Universities hoping for an introduction week without limits

While preparing for every eventuality, universities and universities of applied sciences are hoping that first-year students will have a normal introduction week, without all the fuss of social distancing and other restrictions.

Photo by: Frans Nikkels
The Kick-In in 2019.

It’s still a wide-open question: what will be possible when the new first-year students arrive in their university towns at the end of August? Will they be able to hold massive parties again, or will they still have to be careful about the number of people?

For the time being, a rather normal introduction week has been given the green light; the number of those infected with coronavirus is dropping fast and more and more people have been vaccinated. Therefore, universities and universities of applied sciences are busy making optimistic plans. ‘We’re hoping we’ll be able to dust off our dancing shoes this summer’, Avans University of Applied Sciences writes.

Universities are, at the very least, working with ‘various scenarios’, as Erasmus University Rotterdam has announced. That means they can easily change gears if the situation changes. Vrije Universiteit Amsterdam wants to give students ‘at least one day when they can meet each other safely’.


But a lot more would be nice. The programmes include treasure hunts, sports activities, comedy evenings, silent discos and obviously parties. Hourly schedules are being devised to limit peak crowding, just to be on the safe side.

Maastricht University will be asking for proof of a test, recovery or vaccination to get into the big parties. Such parties can then go ahead without further restrictions. This wouldn’t work if you had to rely on home testing.


In some cases they aren’t prepared to say very much. In Utrecht, for example, nothing has been announced yet about UIT, as their introduction week is called. ‘We are preparing for a physical, hybrid and online UIT’ is the explanation on the website.

Certain aspects will very likely remain online. ‘Consider first and foremost the more practical aspects’, the University of Twente says. You won’t have to come to campus to register, for example. But for now there is also an online escape room on the programme in Twente.


Some students may not be able to attend in person. Just think of all those foreign students. They might still not be able to travel, or they might have to go into quarantine for a while when they arrive. Vrije Universiteit Amsterdam is keeping an online programme in reserve for such students, ‘with online information sessions and interactive workshops’.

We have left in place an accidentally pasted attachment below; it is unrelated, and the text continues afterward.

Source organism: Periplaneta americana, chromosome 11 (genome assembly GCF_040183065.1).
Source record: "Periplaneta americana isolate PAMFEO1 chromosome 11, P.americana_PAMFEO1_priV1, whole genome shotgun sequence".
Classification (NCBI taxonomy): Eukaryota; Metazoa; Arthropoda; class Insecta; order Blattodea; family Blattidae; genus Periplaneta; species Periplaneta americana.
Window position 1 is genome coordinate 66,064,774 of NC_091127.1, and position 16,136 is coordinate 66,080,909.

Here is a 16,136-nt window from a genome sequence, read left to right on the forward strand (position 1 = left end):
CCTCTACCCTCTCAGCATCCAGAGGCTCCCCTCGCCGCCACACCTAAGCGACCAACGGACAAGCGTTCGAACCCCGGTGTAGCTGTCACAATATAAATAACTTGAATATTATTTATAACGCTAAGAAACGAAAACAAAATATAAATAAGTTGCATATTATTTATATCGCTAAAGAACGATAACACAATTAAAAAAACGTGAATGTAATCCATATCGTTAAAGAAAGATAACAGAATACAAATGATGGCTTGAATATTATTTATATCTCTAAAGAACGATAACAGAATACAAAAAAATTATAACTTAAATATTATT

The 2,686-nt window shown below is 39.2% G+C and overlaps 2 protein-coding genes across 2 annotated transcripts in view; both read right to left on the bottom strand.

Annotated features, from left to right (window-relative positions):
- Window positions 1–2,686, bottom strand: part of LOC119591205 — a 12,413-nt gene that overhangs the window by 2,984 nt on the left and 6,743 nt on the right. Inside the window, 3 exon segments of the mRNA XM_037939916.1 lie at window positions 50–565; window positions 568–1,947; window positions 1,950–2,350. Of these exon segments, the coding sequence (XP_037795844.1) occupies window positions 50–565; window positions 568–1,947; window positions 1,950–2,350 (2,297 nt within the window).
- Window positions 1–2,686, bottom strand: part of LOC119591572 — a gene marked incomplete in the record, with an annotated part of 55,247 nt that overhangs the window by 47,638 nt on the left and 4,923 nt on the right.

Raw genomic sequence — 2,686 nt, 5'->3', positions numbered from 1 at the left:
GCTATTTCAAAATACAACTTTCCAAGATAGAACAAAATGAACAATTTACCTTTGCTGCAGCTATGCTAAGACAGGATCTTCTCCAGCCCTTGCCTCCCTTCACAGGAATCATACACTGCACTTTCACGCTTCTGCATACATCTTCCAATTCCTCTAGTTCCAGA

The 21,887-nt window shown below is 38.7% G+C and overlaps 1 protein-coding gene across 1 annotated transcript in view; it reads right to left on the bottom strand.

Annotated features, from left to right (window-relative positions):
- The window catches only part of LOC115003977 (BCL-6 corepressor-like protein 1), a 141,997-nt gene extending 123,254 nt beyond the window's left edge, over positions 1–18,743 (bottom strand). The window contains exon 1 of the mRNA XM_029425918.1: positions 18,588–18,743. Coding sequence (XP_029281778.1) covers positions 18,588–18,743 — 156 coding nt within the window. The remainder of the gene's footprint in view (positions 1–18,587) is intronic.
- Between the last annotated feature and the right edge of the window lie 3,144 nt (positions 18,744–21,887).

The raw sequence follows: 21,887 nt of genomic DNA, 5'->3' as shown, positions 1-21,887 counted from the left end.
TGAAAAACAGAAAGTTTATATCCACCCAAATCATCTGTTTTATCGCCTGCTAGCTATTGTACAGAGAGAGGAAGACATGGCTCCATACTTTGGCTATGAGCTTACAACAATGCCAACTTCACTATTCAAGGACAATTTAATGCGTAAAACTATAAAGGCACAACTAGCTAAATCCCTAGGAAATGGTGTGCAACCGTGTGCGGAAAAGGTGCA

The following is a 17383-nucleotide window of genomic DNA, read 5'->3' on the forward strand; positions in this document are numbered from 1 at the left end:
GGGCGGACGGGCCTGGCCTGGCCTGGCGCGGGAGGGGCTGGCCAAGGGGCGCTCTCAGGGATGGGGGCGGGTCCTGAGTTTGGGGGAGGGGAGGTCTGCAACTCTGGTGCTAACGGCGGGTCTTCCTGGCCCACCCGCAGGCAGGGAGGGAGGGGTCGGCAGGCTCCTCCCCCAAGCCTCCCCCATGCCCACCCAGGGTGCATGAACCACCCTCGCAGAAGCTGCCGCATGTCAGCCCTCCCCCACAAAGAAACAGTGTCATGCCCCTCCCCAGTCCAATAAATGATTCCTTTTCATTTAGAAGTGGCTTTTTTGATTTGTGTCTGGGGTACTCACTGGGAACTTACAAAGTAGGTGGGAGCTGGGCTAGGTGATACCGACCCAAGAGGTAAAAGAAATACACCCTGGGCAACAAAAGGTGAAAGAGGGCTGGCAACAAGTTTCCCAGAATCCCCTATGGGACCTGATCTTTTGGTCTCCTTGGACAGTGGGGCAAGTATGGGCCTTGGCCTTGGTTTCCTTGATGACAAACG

At the Hotel School in The Hague, nearly half of all first-year students come from abroad. ‘In some cases we offer them the possibility of doing their quarantine prior to the introduction week’, administrator Arend Hardoff says. ‘We did that in February too, in partnership with Van der Valk. During the introduction week, students will be meeting and making friends for life. It’s obviously very important that everyone takes part.’

Current first-years

And what about current first-years who missed the boat last year? Can they catch up on all the parties, tours and introductory talks that they missed during their own introduction week? Most schools are keeping the boat away from shore.

‘We were still able to organise a reasonable amount for this group at the beginning of the academic year’, University of Twente says, for example. ‘We’re still going to be polling students to see whether we should organise something after all, and if so, what kind of event it should be.’

Erasmus University Rotterdam is referring this question to the faculties. ‘The University is in talks with the faculties about the possibility of organising activities where current first-years could get to know each other.’ But participation in the big introduction week events isn’t on the cards.


Current first-years naturally have the option of participating as mentor, guide, crew, ‘mum and dad’ or whatever name volunteers are given in the various cities. This will give them a chance to soak up a little of the atmosphere.

Maastricht seems to be the exception. ‘We will be offering our second-year students, who unfortunately experienced INKOM mostly online, and upper-year students the possibility of taking part in the MECC parties and the opening, and other activities’, a spokesperson says. MECC is the congress centre where traditionally the big parties are held.


But Vrije Universiteit Amsterdam also has plans. ‘We are currently looking at the possibility of whether we can organise an introduction day under the heading ‘Reclaim the Campus’, when we will hopefully be able to celebrate the re-opening of the VU campus and give undergraduates a chance to meet each other.’

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